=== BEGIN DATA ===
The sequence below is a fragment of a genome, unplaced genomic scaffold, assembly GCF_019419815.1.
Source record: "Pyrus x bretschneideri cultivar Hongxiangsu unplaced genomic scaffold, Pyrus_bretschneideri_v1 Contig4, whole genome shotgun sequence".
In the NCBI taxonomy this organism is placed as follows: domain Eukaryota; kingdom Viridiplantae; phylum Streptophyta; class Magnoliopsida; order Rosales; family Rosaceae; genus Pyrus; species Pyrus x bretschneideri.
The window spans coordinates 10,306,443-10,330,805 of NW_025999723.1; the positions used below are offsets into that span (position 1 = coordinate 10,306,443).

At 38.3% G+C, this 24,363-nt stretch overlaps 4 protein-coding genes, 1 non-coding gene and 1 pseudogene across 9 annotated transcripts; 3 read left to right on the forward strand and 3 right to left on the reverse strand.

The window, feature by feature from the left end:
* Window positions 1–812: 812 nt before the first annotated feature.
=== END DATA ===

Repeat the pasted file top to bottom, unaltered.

The sequence below is a fragment of a genome, unplaced genomic scaffold, assembly GCF_019419815.1.
Source record: "Pyrus x bretschneideri cultivar Hongxiangsu unplaced genomic scaffold, Pyrus_bretschneideri_v1 Contig4, whole genome shotgun sequence".
In the NCBI taxonomy this organism is placed as follows: domain Eukaryota; kingdom Viridiplantae; phylum Streptophyta; class Magnoliopsida; order Rosales; family Rosaceae; genus Pyrus; species Pyrus x bretschneideri.
The window spans coordinates 10,306,443-10,330,805 of NW_025999723.1; the positions used below are offsets into that span (position 1 = coordinate 10,306,443).

At 38.3% G+C, this 24,363-nt stretch overlaps 4 protein-coding genes, 1 non-coding gene and 1 pseudogene across 9 annotated transcripts; 3 read left to right on the forward strand and 3 right to left on the reverse strand.

The window, feature by feature from the left end:
* Window positions 1–812: 812 nt before the first annotated feature.